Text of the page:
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Graham McBride, NIWA, Hamilton

All this debate about p-values misses the point: test sensible hypotheses, or simply make an assessment

In 2016 a group of senior international epidemiologists and statisticians published commentary on 25 contentious issues relating to the use of p -values. These included inferences that "Statistical significance indicates an important relation has been detected", or "… p -value greater than 0.05 means that no effect was observed". A premiere science journal ( Nature ) has this year published five commentaries on shortcomings and defences of p -values. Yet most applied science authors and editors seem not to be aware of the issues; vast numbers of p -values are reported as the norm in science journals.

I argue that’s because it is seldom explained that these p -value difficulties arise from testing hypotheses that are a priori false-so we learn very little from the results. If it really is necessary to test, then do so for hypotheses that may be true, i.e., interval or one-sided tests. Or simply make an assessment. For example, we have developed a trend assessment procedure aligned with a requirement of the National Policy Statement for Freshwater Management (Objective A2) that overall water quality in a ‘Freshwater Management Unit’ is improved or maintained. It abandons testing altogether and instead considers two questions directly related to these requirements: (i) what is the direction of change? (ii) if that can be inferred, is that trend environmentally significant? The key postulate-in place of a hypothesis-is that there is always a trend, of whatever magnitude (but you may not have enough data to decide on its direction).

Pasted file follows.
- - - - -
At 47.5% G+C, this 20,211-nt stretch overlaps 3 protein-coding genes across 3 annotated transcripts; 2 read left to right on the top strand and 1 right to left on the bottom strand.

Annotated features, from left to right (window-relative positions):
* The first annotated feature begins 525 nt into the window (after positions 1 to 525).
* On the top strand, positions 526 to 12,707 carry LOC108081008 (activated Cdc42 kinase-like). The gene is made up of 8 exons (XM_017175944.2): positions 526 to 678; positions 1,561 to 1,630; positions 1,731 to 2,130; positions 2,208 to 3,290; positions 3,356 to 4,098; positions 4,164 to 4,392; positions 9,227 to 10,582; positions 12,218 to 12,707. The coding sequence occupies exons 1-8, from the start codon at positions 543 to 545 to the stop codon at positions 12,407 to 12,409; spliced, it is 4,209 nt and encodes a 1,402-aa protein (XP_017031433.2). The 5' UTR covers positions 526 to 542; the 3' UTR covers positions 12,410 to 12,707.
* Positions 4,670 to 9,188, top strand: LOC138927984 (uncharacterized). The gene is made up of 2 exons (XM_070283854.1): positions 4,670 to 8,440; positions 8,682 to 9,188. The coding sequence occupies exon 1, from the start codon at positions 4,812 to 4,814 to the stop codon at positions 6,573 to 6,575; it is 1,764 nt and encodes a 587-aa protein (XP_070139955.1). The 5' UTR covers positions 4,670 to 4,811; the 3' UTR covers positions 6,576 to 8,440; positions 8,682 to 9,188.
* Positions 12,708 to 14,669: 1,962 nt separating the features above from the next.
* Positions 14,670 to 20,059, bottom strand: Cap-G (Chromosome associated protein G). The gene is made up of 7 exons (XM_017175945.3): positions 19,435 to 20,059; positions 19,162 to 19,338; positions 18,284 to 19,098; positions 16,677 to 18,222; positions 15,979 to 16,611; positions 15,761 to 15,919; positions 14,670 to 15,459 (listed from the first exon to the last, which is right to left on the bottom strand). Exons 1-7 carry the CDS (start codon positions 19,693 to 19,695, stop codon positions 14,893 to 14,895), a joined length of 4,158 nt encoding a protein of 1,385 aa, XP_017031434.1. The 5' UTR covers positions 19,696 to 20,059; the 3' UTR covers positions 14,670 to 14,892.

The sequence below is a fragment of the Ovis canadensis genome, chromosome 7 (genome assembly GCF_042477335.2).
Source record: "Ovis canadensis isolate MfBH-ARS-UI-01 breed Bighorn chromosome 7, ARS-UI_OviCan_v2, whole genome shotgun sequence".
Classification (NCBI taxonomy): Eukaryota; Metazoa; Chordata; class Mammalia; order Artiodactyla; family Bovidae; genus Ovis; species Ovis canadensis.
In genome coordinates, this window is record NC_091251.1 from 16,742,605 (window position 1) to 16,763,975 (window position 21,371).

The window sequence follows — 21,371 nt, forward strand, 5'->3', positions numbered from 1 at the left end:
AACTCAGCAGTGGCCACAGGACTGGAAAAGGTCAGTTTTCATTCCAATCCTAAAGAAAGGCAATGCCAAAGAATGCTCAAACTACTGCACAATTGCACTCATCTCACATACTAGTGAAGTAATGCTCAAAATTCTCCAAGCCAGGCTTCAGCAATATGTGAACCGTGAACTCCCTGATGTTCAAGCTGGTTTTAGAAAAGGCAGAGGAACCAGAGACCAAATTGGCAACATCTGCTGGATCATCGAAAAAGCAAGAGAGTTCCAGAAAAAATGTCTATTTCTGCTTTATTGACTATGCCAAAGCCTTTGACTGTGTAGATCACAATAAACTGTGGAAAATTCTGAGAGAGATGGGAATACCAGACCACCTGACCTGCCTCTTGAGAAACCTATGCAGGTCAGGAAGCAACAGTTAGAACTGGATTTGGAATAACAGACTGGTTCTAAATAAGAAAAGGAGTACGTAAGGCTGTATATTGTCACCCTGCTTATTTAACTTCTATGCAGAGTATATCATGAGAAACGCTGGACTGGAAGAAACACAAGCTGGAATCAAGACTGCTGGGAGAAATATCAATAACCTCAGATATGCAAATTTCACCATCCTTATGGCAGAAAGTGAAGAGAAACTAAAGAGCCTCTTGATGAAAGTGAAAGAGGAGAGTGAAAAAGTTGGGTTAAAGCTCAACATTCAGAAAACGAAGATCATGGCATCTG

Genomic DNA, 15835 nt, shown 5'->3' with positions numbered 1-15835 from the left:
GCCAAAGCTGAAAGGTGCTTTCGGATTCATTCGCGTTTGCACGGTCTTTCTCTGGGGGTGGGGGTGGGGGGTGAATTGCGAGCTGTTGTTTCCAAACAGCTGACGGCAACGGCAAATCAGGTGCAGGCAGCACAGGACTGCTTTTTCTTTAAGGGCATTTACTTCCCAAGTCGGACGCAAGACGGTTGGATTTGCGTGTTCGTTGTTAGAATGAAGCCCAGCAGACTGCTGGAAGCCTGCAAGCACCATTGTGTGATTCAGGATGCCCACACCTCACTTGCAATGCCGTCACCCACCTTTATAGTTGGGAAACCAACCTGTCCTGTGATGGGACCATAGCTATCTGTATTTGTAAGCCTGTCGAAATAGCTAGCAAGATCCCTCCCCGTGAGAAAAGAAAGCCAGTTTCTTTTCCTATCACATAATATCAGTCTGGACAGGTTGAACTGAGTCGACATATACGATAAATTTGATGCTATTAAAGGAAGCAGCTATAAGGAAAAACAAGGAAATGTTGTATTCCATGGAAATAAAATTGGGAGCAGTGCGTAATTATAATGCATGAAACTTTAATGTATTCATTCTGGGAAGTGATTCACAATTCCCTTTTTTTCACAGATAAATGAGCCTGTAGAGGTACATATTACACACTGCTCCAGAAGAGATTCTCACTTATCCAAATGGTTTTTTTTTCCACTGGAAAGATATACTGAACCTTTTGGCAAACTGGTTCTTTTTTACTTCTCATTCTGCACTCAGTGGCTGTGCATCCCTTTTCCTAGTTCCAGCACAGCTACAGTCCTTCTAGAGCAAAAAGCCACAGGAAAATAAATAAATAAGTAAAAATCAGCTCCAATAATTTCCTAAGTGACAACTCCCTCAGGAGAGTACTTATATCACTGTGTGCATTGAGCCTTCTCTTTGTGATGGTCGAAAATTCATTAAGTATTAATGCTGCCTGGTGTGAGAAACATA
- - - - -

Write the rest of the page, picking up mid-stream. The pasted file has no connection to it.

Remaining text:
This approach has recently found favour with water quality monitoring and management agencies. An example is given of a country-wide assessment that, for the first question, reports more meaningful information on trend direction than the traditional testing approach. The case of environmental significance is rather more complex (and is ignored altogether in point-hypothesis tests). Some ideas are proposed for how that may be addressed.